The Motta knock is perfectly proportioned to be paired with a larger home HX machine, like my ECM Giotto. With all its polished stainless steel, it looks like a million bucks on the counter.  This is indirect contrast to the generic metal knock boxes, which look like dirty dishes sitting on the counter.

The Motta is vastly superior to the other knock boxes I have owned over the past and, at the end of the day, I think also a better value despite its $59.95 price tag.  Over the past 7 or 8 years, I’ve had two of the generic commercial metal knock boxes, the first of which broke with the first year when the knock bar broke off near the edge of the pan.  I purchased another, this time with a wooden base that looked great, but it rotted completely in about three months.  

This was about the time that the Grindenstein knock boxes appeared in Australia and some parts of Europe.  Their bright colors and modern design represented a huge aesthetic improvement over what was available here at the time, and I had a bright red one shipped all the way from Australia.  When opened the box, I was quite shocked by its small size (10 cm x 10 cm, or about 4” x 4”) and that it was constructed of very lightweight plastic.  I remember thinking; I paid $30 for that?  A 58mm portafilter barely fit on its bar and, since the Grindenstein weighs about one half pound and my portafilter weighs about 2 ½ pounds, I couldn’t picture a long future for the Grindenstein in my home.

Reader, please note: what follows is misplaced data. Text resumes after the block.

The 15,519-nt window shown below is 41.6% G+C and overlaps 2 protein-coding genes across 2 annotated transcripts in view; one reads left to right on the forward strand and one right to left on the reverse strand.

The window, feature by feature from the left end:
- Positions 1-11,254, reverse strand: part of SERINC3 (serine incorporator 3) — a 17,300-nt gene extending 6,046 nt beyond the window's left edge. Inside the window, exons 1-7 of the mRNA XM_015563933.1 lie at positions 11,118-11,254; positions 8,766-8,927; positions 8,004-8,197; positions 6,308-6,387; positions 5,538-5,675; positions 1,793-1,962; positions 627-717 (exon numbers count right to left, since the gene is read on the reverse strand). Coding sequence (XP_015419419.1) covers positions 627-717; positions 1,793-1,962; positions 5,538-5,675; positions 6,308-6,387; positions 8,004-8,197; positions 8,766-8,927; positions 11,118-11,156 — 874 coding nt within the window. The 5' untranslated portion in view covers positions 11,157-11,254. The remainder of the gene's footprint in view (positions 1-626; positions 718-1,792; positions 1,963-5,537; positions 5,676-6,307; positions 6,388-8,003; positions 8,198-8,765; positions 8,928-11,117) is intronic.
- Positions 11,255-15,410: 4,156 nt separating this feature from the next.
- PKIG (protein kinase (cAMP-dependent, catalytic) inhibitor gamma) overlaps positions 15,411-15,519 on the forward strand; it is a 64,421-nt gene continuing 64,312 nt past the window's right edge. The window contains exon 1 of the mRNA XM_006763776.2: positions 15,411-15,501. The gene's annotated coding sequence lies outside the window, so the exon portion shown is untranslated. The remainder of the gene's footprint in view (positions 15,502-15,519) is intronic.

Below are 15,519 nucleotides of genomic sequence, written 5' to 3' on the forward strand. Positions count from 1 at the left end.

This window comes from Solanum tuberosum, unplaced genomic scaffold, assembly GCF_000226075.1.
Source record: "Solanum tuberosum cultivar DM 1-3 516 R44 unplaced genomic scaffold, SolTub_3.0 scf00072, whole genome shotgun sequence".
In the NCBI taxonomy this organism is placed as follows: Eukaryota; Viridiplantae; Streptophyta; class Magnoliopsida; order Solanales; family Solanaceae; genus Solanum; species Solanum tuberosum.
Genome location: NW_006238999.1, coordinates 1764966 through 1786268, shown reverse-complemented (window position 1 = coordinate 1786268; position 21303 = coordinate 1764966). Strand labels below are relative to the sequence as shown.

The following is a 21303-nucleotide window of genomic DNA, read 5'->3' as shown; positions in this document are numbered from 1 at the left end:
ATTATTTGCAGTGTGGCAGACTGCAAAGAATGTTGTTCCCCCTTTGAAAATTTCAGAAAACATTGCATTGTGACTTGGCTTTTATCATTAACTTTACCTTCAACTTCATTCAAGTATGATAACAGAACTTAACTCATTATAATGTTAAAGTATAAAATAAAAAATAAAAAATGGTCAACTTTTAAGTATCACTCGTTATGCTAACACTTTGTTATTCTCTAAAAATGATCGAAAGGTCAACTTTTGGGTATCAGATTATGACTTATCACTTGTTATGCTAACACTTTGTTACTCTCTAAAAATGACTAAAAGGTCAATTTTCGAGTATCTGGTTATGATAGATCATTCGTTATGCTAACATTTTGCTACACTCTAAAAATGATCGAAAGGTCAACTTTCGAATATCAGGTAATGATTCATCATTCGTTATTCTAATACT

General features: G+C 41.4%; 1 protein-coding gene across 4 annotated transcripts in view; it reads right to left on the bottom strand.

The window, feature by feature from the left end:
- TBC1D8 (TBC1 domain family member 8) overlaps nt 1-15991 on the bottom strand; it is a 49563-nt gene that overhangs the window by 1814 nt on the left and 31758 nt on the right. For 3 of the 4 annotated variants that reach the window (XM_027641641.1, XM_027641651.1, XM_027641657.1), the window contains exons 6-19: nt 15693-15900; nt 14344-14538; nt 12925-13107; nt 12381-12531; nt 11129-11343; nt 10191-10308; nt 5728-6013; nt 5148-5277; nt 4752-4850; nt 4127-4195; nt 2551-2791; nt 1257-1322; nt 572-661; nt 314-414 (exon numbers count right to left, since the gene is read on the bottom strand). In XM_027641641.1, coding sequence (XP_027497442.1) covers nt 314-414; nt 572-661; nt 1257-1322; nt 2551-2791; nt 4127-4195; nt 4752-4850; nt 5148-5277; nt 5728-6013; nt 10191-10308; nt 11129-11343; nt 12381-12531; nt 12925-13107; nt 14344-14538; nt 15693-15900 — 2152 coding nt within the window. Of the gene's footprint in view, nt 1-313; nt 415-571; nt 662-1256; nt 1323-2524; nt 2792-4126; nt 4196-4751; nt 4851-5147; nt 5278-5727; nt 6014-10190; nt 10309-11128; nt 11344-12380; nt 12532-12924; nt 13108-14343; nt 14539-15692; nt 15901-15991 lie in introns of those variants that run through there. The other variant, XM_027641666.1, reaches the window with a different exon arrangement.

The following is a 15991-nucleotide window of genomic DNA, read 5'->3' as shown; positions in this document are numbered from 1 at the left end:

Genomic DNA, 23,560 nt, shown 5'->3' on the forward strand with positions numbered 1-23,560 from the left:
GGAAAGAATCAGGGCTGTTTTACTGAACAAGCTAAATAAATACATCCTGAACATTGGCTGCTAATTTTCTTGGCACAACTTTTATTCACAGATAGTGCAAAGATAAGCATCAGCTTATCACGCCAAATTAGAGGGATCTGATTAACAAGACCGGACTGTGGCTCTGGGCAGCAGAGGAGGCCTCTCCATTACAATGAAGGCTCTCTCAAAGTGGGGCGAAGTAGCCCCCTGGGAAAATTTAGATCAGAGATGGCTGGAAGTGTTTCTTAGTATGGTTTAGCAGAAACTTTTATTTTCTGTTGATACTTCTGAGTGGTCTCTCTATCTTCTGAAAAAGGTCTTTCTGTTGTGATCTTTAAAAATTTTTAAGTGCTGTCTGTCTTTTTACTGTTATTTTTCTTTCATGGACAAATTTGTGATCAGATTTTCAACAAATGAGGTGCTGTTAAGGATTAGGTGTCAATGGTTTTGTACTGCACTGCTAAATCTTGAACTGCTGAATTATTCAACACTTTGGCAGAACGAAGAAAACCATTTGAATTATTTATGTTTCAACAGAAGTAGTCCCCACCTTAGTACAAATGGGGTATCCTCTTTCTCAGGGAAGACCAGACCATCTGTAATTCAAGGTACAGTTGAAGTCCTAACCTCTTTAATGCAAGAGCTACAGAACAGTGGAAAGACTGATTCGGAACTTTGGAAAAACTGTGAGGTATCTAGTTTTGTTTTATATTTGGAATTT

The Motta knock box is more than a match for full-size machines and their portafilters, and can tolerate more aggressive blows required to expel the hard, dry, and tightly packed pucks that these machines produce under ideal conditions.  Considering that cost of the lesser boxes I’ve gone through probably exceeds the $60 tag on the Motta that I originally considered too extravagant a sum to pay for a knock box, I wish it had been on the market much sooner.  But I probably wouldn’t be smart enough to buy it, and I know that I wouldn’t appreciate it as much as I do now.

Buying Experience

This was my first purchase from Chris Coffee Co.and I was very pleased.  The site's free shipping policy was an important factor in my purchase; as more and more online stores offer free shipping on minimum orders, the less likely I am to place orders on sites that don't.  There was a small problem with the credit card I submitted for payment, and I received a prompt email communication and the problem was solved quickly enough to get my order out the same day.

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review rating: 7.5
Posted: April 10, 2009, 7:56pm
feedback: (1) comments | read | write